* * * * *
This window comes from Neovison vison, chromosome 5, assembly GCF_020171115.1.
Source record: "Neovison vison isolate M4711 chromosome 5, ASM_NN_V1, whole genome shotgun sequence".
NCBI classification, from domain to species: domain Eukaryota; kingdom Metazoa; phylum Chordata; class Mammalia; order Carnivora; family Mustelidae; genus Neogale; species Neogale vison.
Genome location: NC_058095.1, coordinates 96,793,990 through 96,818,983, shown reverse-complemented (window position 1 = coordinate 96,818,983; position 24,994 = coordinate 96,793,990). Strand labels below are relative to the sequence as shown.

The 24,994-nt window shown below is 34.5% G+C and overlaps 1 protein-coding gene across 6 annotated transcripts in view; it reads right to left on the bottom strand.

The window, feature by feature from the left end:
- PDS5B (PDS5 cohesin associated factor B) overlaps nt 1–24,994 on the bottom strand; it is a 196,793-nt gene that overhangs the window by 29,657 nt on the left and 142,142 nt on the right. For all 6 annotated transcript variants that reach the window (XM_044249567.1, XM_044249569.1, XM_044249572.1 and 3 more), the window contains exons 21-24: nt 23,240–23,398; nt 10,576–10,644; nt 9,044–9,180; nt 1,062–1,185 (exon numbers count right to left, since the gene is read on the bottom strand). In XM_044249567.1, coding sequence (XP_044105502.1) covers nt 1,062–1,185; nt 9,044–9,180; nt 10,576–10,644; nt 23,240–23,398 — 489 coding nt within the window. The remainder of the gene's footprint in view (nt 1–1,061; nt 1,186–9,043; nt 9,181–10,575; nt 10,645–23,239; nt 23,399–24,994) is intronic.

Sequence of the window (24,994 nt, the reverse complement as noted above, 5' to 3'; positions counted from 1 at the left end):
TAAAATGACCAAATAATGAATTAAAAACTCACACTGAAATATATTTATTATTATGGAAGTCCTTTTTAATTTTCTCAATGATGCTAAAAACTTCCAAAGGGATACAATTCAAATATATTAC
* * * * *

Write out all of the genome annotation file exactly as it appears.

This window comes from Neovison vison, chromosome 5, assembly GCF_020171115.1.
Source record: "Neovison vison isolate M4711 chromosome 5, ASM_NN_V1, whole genome shotgun sequence".
NCBI classification, from domain to species: domain Eukaryota; kingdom Metazoa; phylum Chordata; class Mammalia; order Carnivora; family Mustelidae; genus Neogale; species Neogale vison.
Genome location: NC_058095.1, coordinates 96,793,990 through 96,818,983, shown reverse-complemented (window position 1 = coordinate 96,818,983; position 24,994 = coordinate 96,793,990). Strand labels below are relative to the sequence as shown.

The 24,994-nt window shown below is 34.5% G+C and overlaps 1 protein-coding gene across 6 annotated transcripts in view; it reads right to left on the bottom strand.

The window, feature by feature from the left end:
- PDS5B (PDS5 cohesin associated factor B) overlaps nt 1–24,994 on the bottom strand; it is a 196,793-nt gene that overhangs the window by 29,657 nt on the left and 142,142 nt on the right. For all 6 annotated transcript variants that reach the window (XM_044249567.1, XM_044249569.1, XM_044249572.1 and 3 more), the window contains exons 21-24: nt 23,240–23,398; nt 10,576–10,644; nt 9,044–9,180; nt 1,062–1,185 (exon numbers count right to left, since the gene is read on the bottom strand). In XM_044249567.1, coding sequence (XP_044105502.1) covers nt 1,062–1,185; nt 9,044–9,180; nt 10,576–10,644; nt 23,240–23,398 — 489 coding nt within the window. The remainder of the gene's footprint in view (nt 1–1,061; nt 1,186–9,043; nt 9,181–10,575; nt 10,645–23,239; nt 23,399–24,994) is intronic.

Sequence of the window (24,994 nt, the reverse complement as noted above, 5' to 3'; positions counted from 1 at the left end):
TAAAATGACCAAATAATGAATTAAAAACTCACACTGAAATATATTTATTATTATGGAAGTCCTTTTTAATTTTCTCAATGATGCTAAAAACTTCCAAAGGGATACAATTCAAATATATTAC